If anyone has commissioned anything, it is very likely they have commissioned at least one VAV hot water reheat terminal unit. They are ubiquitous, they are commodities, and they are anything but “simple.” Just like the other “simple” systems addressed in this column recently, VAV reheat units are often marginalized and poorly documented in the design and construction process. 

There is a sense that everyone knows VAV boxes, so what could go wrong? It isn’t that things can go terribly wrong, but it is a challenge to get them to go exactly right. Mostly in the interest of energy conservation, some building owners and operators have put a lot of effort into standardizing their terminal unit controls and want things done a very specific way. In addition to energy-conscious operations, the value of standardization cannot be overstated when the quantity of VAV boxes can be in the scores, hundreds, or thousands for a single owner.

How can VAV reheat units be so challenging? Let’s count the ways. The following are a non-exhaustive list of the options one has for programming a VAV reheat box.

  • Heating airflow equal to minimum cooling airflow or allowed to modulate up to a set point heating maximum airflow?

  • If there are minimum and maximum heating airflows, how is the damper modulation sequenced with the reheat valve — in sequence or in parallel?

  • Integration with perimeter radiation in the same zone? If so, how is the VAV box control sequenced with the radiation — in sequence, in parallel, dependent on outside air temperature, etc.?

  • User setpoint adjustment? If so, is the adjustment limited at the central automation system?

  • Communication with the central AHU? If so, what data is shared — cooling command, damper command, reheat valve command, occupancy mode, etc.?

  • Time of day occupancy schedule? If so, same as its respective AHU or a separate terminal unit schedule?

  • Space occupancy sensor? If so, what happens in occupied versus unoccupied mode — temperature setpoints, minimum damper position, etc.

  • CO2 sensor? If so, what happens when CO2 concentration is above setpoint — modulate damper, central air handler outside air damper control, etc.?


Design engineers should be very clear and detailed about their intended VAV box controls. That is a good start, but the next step is for the controls contractor to take that design seriously and do what it takes to achieve the specified sequence of operation. This can happen, but controls contractors have also been known to provide whatever their canned or partially-programmable controllers are capable of, even if it is not exactly as specified. This is a classic case of being awarded the project and asking for forgiveness later when it is too late for most owners to make a big deal out of non-compliant sequences — especially if basic comfort control is achieved with the non-compliant programming.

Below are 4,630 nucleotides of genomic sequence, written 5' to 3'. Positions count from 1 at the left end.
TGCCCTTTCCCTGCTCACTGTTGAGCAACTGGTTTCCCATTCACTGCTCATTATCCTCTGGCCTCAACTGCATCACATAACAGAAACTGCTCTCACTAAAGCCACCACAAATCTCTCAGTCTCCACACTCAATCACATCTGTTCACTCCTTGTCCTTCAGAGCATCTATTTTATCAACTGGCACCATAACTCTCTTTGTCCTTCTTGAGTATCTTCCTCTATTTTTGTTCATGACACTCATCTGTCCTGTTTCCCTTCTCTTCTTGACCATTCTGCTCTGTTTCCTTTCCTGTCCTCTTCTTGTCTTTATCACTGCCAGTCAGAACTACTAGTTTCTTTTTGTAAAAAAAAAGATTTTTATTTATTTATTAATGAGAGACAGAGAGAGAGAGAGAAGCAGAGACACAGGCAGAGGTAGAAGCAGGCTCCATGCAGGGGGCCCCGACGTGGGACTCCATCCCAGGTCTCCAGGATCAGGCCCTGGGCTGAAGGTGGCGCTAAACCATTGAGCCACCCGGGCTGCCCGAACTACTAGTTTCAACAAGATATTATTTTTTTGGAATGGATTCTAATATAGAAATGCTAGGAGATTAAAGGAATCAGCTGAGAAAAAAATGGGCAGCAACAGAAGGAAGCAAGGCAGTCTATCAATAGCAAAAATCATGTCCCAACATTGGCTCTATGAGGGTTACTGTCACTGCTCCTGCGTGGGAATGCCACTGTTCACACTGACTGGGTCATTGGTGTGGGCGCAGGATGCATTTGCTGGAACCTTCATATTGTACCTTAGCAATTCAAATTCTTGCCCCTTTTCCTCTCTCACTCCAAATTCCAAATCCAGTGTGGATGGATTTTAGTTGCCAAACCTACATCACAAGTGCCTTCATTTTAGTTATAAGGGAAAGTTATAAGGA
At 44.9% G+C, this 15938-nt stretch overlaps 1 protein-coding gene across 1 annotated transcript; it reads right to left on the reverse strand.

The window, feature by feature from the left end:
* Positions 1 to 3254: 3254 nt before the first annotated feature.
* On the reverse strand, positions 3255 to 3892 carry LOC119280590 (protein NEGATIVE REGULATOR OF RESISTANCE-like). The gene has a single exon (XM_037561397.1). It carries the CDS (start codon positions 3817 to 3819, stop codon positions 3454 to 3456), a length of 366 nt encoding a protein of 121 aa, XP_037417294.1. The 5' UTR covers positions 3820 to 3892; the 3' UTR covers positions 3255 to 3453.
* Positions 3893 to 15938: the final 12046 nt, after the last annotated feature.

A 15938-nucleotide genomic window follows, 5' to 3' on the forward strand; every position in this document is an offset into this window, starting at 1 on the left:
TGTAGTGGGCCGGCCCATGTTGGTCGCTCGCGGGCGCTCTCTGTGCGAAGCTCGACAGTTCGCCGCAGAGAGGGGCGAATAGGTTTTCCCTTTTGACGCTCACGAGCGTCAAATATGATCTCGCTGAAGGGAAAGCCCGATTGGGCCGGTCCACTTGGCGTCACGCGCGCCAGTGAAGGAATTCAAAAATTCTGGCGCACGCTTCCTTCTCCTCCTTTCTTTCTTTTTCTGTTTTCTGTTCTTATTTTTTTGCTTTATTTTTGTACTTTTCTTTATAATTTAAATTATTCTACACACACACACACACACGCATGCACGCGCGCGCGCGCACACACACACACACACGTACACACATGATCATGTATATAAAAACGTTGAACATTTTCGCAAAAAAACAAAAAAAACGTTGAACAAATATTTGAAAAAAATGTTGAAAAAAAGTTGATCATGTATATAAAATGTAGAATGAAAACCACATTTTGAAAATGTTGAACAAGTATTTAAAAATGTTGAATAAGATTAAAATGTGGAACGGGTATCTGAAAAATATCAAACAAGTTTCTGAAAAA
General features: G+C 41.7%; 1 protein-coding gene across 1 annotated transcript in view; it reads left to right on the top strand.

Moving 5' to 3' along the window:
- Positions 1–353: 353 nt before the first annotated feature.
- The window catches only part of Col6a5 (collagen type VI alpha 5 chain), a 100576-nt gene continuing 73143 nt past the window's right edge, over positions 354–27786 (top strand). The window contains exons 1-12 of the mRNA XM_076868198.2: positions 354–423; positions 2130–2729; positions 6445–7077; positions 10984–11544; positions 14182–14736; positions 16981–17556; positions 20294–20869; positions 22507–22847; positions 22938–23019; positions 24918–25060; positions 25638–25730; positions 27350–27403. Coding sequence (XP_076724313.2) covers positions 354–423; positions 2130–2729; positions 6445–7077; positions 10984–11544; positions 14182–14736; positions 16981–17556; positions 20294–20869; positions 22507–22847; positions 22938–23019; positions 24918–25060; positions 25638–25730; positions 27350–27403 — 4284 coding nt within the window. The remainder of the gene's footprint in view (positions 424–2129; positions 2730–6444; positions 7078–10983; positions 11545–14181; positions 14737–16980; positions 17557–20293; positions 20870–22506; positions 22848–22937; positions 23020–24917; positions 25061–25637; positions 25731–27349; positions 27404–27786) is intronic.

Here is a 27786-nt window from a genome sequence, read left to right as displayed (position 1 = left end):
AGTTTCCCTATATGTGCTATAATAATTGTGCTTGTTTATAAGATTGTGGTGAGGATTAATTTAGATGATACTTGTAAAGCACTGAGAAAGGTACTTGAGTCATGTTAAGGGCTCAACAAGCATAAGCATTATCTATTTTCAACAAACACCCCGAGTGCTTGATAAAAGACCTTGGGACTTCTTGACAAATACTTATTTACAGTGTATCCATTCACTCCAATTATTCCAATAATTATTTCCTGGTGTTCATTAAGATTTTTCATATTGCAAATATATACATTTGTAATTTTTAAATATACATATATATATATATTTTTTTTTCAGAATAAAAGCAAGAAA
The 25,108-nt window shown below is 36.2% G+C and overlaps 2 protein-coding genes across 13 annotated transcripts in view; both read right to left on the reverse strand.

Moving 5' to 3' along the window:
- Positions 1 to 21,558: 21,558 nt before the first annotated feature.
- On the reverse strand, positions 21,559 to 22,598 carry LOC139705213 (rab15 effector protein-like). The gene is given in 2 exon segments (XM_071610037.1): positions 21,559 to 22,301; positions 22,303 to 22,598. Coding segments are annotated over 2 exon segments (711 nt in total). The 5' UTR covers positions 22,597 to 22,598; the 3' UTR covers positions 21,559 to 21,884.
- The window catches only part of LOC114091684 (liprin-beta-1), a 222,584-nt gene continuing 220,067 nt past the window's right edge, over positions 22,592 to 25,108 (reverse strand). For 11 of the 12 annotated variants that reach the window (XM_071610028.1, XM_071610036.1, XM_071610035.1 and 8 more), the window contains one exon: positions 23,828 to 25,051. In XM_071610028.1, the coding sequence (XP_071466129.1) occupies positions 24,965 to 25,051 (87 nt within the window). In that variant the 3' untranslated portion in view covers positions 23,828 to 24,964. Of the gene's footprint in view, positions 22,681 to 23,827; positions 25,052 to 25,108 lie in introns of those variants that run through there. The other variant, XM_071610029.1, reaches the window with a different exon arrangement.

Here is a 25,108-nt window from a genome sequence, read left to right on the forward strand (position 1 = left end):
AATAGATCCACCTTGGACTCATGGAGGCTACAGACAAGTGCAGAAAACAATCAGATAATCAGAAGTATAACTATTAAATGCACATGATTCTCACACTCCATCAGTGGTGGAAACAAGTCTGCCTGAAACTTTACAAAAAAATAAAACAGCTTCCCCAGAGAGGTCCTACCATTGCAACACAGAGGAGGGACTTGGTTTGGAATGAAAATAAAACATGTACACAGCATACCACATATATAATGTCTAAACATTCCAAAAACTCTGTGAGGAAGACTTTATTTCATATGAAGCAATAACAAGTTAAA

The discovery of such non-compliant programming often falls on the commissioning professional’s shoulders, and it often isn’t proven to be a problem until a functional performance test fails. Controls submittals can be regurgitations of the design engineer’s exact sequences, but that does not mean the programmer implements what is documented in the submittals. Again, sometimes they do and sometimes they don’t; one never really knows how this will turn out until you see the programming or conduct the functional test.

Most projects do not have the budget to pay the commissioning professional to review programming code, especially for such “simple” things as VAV reheat units. Therefore, functional testing is where many anomalies show up first. Most of the time, functional testing is one of the final activities of the construction phase and enforcing major deviations from design sequences can be a substantial effort for the commissioning professional and owner. At a time when the owner is stressed about moving in and closing out the project on budget, the energy conservation and future operational priorities can slip.

What can be done earlier in the project? My recommendation is to be fully cognizant of the potential complexities of the terminal units starting with design review and extending through submittal reviews and functional test preparation. Verify that the design engineers clearly and comprehensively define all aspects of the VAV reheat control sequences and obtain written confirmation, perhaps multiple times, from the controls contractor that the programming will reflect the design. ES